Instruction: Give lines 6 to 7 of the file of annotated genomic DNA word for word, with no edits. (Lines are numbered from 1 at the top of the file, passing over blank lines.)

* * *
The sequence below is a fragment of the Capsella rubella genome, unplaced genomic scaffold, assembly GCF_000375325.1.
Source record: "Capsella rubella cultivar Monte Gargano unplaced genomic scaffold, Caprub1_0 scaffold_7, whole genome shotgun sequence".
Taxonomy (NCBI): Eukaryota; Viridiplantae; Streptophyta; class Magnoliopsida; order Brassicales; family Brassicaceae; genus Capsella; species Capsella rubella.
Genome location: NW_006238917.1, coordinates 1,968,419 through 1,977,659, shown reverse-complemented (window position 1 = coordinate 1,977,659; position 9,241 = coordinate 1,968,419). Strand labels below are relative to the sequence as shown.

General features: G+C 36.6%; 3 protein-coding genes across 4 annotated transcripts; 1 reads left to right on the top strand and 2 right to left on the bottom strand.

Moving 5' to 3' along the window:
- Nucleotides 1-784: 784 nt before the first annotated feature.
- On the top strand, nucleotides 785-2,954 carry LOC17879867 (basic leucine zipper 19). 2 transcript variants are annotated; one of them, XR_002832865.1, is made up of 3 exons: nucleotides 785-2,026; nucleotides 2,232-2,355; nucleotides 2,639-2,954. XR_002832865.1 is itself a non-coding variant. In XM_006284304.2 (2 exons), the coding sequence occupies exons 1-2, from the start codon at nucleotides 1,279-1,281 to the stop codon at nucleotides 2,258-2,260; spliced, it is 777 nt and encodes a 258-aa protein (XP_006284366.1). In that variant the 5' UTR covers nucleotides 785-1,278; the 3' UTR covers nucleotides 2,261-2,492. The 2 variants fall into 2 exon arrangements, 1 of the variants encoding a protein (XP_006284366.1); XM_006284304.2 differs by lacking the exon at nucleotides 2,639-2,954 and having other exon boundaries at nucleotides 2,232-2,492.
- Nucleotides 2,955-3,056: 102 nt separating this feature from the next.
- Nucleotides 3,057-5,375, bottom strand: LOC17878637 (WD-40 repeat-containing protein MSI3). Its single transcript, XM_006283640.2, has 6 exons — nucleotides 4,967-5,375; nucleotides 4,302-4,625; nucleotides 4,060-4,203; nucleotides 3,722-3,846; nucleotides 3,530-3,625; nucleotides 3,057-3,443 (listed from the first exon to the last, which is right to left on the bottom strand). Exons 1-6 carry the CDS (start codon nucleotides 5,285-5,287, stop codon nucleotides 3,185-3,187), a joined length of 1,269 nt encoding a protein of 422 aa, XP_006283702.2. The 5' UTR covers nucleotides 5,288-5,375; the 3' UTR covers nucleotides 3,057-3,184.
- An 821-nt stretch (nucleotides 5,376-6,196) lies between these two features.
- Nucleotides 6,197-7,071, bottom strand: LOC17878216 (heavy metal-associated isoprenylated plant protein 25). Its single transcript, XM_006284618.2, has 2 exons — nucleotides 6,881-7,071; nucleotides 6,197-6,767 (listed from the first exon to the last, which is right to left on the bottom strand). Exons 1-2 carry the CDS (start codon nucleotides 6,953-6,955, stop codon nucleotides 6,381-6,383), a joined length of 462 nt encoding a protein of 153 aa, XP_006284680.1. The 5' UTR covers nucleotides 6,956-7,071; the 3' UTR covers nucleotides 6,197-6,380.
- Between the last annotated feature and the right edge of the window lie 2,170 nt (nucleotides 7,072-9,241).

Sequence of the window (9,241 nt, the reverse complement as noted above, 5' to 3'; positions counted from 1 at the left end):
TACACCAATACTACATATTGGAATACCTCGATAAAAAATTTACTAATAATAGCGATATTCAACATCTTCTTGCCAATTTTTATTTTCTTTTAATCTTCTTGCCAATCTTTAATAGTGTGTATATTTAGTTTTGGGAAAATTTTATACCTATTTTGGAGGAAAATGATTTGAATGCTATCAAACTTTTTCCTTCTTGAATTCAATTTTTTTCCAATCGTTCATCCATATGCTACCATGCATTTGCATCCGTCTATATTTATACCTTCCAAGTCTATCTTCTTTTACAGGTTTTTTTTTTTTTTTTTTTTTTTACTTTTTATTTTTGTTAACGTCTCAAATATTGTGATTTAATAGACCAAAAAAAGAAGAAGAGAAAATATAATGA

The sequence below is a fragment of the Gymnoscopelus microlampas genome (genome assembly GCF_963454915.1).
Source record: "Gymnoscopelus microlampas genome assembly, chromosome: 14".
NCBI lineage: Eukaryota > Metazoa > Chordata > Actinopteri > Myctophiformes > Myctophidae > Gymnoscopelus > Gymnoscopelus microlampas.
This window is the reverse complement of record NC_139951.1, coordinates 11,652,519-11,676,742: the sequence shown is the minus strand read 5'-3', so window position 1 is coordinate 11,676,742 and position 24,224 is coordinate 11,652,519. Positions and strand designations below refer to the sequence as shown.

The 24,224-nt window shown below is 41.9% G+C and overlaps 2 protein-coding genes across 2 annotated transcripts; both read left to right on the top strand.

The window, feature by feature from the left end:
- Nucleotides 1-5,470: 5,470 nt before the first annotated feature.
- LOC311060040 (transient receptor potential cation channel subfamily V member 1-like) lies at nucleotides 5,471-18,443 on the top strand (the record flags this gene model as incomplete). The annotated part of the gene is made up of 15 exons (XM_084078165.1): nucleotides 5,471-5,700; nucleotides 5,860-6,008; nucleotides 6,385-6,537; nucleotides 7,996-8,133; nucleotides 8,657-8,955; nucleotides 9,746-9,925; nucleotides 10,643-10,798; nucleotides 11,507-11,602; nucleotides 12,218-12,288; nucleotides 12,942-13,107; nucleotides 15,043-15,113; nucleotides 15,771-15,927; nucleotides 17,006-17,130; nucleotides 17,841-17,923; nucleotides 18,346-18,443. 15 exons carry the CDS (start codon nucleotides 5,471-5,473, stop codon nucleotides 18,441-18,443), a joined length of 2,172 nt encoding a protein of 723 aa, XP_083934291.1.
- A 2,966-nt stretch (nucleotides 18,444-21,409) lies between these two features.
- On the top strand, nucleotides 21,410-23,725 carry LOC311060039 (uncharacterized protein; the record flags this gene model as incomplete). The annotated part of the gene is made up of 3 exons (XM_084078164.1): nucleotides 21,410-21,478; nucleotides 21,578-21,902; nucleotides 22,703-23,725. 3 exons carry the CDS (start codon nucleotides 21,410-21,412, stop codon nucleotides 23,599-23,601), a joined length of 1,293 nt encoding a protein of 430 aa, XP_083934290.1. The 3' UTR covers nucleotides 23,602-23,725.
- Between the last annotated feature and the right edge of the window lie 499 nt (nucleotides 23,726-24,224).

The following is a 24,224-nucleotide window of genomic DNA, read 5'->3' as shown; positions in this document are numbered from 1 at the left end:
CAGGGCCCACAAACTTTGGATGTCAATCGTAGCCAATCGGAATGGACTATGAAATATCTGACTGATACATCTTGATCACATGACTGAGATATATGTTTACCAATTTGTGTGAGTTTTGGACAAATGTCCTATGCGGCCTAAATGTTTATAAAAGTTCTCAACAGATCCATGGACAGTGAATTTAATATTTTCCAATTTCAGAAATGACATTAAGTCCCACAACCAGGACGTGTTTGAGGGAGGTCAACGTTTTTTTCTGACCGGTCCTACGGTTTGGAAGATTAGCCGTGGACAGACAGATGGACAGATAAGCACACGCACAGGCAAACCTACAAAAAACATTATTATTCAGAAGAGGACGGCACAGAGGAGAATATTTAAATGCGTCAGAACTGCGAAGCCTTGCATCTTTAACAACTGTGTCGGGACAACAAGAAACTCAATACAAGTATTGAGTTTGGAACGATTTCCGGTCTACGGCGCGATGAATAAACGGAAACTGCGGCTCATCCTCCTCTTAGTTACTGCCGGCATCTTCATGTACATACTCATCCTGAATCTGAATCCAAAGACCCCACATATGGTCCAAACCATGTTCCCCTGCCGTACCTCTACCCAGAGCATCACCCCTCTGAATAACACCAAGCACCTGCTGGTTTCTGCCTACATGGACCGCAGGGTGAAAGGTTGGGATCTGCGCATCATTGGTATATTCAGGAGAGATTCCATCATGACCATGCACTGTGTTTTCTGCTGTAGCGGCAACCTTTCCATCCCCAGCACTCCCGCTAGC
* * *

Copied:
Moving 5' to 3' along the window:
- Nucleotides 1-784: 784 nt before the first annotated feature.